07 October 2009

"I've got nothing."

The trailer for Zombieland didn't look very promising to me, but a bevy of good reviews from sources I normally trust and/or can gauge fairly well led me to see the film. It was a Monday night, I needed something lightweight, and The Invention of Lying didn't have any major cameos people were salivating to spoil. Zombieland it was. It proved to be disappointingly mediocre. It's far too good natured and easygoing to be called "bad," but I felt a keen frustration throughout; there is so much potential in the set-up and characters, yet all it ends up being is a lackluster road movie where everyone learns a goddamn lesson. For a film that frequently espouses its tagline, "Nut up or shut up," Zombieland has a notable lack of balls. I should have known to consult with the dourly incisive crew at Slant before popping off to the theater.

Zombieland is easily distinguishable from other zombie movies because of its notable lack of zombies. Except for the opening credits, a few strays who pop up to demonstrate the lead character's rules for survival (a promising bit swiped from The Zombie Survival Guide that isn't explored near enough), and the ending, where zombies are required so the heroes can save the haven't-been-dumb-yet-but-now-are-for-some-reason damsels in distress, the undead remain curiously at the corners of the film's world. They are never a threat, and at a certain point we realize that the characters will make it through unscathed, so there is no tension, no scares, no sense of horror underlying the uninspired comedy. We never feel that anything is at stake (how can there be when everyone has unlimited ammo, except when the script requires otherwise?), and so don't become drawn to the characters.

The characters also don't really carry around any of the problems that a person in a post-apocalyptic environment would have. Rather, they're beset with tired tropes straight out of the screenwriter's handbook: Jesse Eisenberg has to learn how to man up and be a hero (conquering a forced and tacked-on phobia of clowns in the process), while Emma Stone and Abigail Breslin's con artists must overcome their paranoia toward their fellow humans. It all ends pretty much how you expect it to. Woody Harrelson's ass kicker holds the potential to be more interesting, but he's the one person who doesn't get a lengthy, unnecessary flashback to his pre-zombie life (save for a few flashes that don't build his character so much as beg you to love him). On second thought, maybe that's why he's the person I most liked hanging out with.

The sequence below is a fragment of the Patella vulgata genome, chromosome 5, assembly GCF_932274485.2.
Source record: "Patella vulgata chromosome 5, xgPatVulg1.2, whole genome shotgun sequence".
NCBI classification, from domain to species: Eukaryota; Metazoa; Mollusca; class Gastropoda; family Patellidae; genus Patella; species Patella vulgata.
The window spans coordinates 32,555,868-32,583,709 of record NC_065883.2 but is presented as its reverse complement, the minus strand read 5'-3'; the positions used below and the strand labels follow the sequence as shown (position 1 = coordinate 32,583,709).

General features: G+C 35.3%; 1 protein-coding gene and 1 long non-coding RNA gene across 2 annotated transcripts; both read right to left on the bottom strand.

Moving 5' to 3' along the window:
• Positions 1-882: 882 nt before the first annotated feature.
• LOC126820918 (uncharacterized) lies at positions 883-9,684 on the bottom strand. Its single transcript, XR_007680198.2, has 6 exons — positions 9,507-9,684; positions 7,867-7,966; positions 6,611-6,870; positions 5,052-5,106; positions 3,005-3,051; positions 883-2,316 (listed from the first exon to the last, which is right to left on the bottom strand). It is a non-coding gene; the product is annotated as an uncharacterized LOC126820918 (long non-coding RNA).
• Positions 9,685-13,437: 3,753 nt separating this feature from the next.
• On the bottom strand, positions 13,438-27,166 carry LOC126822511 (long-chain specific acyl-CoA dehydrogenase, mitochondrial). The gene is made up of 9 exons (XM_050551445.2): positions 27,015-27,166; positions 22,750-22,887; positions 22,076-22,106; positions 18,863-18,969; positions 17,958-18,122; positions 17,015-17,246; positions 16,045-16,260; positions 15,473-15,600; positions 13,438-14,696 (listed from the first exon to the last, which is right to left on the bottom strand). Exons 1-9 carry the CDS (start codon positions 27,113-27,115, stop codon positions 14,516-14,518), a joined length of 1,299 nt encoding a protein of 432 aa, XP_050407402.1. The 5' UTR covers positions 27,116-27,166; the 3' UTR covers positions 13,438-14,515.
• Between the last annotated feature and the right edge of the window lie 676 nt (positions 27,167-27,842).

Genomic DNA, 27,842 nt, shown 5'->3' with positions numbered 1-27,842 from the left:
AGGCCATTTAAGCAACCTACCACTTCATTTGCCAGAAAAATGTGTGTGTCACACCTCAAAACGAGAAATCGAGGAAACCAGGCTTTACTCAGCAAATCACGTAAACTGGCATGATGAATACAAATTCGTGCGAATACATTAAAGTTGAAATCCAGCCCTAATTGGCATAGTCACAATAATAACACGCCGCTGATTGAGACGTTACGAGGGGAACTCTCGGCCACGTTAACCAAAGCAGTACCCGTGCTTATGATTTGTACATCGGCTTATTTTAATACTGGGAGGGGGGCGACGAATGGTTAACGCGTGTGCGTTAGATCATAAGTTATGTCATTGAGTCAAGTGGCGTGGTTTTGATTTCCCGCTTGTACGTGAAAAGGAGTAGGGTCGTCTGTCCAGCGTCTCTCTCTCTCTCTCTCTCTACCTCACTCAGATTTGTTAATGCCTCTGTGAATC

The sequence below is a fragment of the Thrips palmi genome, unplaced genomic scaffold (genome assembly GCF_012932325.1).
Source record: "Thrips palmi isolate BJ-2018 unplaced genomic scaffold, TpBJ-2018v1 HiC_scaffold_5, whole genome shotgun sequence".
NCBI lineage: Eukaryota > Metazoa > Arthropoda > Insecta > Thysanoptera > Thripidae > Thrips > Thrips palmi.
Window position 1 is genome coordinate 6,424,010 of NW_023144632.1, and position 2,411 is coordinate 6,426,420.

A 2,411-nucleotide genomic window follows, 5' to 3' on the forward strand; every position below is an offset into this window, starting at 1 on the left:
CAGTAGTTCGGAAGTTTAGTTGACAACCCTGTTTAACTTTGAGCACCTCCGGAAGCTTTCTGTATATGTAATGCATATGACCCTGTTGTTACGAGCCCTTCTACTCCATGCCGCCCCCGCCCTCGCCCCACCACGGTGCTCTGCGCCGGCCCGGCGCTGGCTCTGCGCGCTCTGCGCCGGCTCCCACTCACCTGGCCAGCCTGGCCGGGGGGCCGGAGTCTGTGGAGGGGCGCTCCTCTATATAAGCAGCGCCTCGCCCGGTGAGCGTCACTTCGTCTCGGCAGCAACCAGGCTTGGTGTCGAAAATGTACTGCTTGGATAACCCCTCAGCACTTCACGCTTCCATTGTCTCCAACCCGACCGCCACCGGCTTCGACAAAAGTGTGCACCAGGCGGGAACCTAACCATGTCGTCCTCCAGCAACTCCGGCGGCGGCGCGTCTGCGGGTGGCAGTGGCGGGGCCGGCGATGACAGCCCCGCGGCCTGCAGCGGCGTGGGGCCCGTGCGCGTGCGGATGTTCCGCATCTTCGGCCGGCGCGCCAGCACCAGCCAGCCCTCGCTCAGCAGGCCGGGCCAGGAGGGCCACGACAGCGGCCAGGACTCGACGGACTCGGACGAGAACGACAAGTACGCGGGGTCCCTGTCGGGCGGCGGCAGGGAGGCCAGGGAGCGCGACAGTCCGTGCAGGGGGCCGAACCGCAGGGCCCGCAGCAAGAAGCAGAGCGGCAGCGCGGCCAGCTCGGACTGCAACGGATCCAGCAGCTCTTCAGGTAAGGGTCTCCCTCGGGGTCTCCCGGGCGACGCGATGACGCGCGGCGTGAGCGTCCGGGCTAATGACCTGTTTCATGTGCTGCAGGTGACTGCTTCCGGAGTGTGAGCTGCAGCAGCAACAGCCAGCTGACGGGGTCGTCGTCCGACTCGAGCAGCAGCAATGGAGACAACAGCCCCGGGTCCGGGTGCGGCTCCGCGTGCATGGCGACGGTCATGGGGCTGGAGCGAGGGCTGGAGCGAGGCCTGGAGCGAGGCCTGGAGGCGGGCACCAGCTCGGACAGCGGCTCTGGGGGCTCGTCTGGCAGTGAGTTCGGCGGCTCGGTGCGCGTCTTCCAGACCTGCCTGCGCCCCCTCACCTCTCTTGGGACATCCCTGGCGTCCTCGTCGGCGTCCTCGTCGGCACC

It's all performed with enough competence and zest that we hope the characters reach their expected conclusions. The movie probably plays best in an audience packed with the sort of nerds who can readily identify with Eisenberg's character and delight in Harrelson's antics (yes, I am normally that type of nerd), or on a lazy hangover weekend when you stumble across it while clicking channels. Otherwise? Go back to Shaun of the Dead.

I've deliberately resisted writing about the one truly inspired scene until the end of this review, so all of you who want to avoid SPOILERS should bail now, even though I won't reveal quite everything about it.

The highly vaunted cameo in the middle of the film was the only sequence that had me cracking up. Some of it, as Slant points out, is easy, lazy humor, but I laughed nonetheless, especially at the celebrity's brutally accidental dispatching at Eisenberg's nervous hands and the guiltless, shrugged off aftermath. It was gruesome, morbid, and utterly hysterical. It felt like a scene from another, better film, one that had a few more balls than Zombieland. Perhaps the inevitable sequel will follow through on its nutting up promise.


  1. Nice review -- I saw the film this past weekend, myself. For me, it was one of the better zombie films I've seen. Now, one must remember that I own over 300 zombie films on VHS and close to 250 on DVD (yeah, there are that many, and more I have yet to get my hands on).

    Nowadays, it's almost IMPOSSIBLE to create a zombie flick - which follows the zombie 'rules' - and pull it off... especially when it's a Zomedie. Too many have tried and failed miserabley, so I am always delighted when one can make me laugh (even though I prefer straight-up horror in my zombie films).

    It's almost made me not want to make a zombie film, as of late, with all of the flicks popping up here and there (and on YouTube)...


  2. Apparently it's lack of real drive comes from the fact it's a repackaged pilot for a TV series instead of a feature. Sequels away!